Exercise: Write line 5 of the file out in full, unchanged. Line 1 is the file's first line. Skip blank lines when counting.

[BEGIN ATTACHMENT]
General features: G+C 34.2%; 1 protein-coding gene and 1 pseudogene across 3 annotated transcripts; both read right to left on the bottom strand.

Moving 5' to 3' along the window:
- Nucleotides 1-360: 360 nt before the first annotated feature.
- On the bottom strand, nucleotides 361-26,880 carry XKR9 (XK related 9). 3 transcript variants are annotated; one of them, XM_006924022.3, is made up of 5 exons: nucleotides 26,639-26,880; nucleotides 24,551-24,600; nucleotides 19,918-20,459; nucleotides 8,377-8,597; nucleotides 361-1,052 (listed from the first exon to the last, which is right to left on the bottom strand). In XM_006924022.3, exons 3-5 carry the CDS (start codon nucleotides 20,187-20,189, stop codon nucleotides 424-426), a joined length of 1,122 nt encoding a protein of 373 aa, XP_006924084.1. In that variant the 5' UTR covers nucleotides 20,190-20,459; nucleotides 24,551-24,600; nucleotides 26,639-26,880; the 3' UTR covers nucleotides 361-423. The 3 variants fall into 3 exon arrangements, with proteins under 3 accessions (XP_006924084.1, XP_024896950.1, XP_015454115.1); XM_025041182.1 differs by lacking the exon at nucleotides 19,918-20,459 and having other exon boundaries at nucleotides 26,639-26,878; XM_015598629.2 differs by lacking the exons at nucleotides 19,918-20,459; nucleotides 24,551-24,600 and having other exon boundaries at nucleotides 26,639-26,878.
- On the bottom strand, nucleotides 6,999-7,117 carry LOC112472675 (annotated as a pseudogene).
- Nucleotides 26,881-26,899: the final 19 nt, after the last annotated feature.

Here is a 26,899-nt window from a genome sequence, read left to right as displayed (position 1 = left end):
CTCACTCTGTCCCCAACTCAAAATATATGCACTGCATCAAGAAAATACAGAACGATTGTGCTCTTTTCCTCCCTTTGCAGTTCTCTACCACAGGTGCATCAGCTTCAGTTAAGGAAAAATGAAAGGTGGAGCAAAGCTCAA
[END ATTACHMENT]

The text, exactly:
- On the bottom strand, nucleotides 6,999-7,117 carry LOC112472675 (annotated as a pseudogene).